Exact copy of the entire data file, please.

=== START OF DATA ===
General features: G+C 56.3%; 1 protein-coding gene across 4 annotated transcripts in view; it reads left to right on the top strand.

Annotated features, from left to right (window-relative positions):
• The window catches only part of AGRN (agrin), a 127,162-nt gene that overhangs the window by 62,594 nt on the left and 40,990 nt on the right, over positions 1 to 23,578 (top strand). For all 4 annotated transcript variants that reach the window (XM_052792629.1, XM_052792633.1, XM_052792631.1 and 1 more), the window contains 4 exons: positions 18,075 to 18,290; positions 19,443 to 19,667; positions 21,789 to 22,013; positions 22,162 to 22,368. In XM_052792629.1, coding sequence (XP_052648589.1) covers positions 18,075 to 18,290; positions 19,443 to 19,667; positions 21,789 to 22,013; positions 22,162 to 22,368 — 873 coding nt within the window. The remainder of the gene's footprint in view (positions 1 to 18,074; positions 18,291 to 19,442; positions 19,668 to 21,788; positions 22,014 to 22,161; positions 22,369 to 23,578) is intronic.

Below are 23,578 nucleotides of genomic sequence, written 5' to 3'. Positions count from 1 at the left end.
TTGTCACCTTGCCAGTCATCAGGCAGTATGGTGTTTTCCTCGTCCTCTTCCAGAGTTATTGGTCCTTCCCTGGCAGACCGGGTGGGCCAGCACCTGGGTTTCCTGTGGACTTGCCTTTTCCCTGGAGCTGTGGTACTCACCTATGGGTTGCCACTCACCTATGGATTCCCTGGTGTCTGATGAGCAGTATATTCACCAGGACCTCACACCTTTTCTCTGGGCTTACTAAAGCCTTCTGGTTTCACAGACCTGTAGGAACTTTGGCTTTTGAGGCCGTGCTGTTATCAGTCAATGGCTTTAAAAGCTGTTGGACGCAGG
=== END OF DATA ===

General features: G+C 56.3%; 1 protein-coding gene across 4 annotated transcripts in view; it reads left to right on the top strand.

Annotated features, from left to right (window-relative positions):
• The window catches only part of AGRN (agrin), a 127,162-nt gene that overhangs the window by 62,594 nt on the left and 40,990 nt on the right, over positions 1 to 23,578 (top strand). For all 4 annotated transcript variants that reach the window (XM_052792629.1, XM_052792633.1, XM_052792631.1 and 1 more), the window contains 4 exons: positions 18,075 to 18,290; positions 19,443 to 19,667; positions 21,789 to 22,013; positions 22,162 to 22,368. In XM_052792629.1, coding sequence (XP_052648589.1) covers positions 18,075 to 18,290; positions 19,443 to 19,667; positions 21,789 to 22,013; positions 22,162 to 22,368 — 873 coding nt within the window. The remainder of the gene's footprint in view (positions 1 to 18,074; positions 18,291 to 19,442; positions 19,668 to 21,788; positions 22,014 to 22,161; positions 22,369 to 23,578) is intronic.

Below are 23,578 nucleotides of genomic sequence, written 5' to 3'. Positions count from 1 at the left end.
TTGTCACCTTGCCAGTCATCAGGCAGTATGGTGTTTTCCTCGTCCTCTTCCAGAGTTATTGGTCCTTCCCTGGCAGACCGGGTGGGCCAGCACCTGGGTTTCCTGTGGACTTGCCTTTTCCCTGGAGCTGTGGTACTCACCTATGGGTTGCCACTCACCTATGGATTCCCTGGTGTCTGATGAGCAGTATATTCACCAGGACCTCACACCTTTTCTCTGGGCTTACTAAAGCCTTCTGGTTTCACAGACCTGTAGGAACTTTGGCTTTTGAGGCCGTGCTGTTATCAGTCAATGGCTTTAAAAGCTGTTGGACGCAGG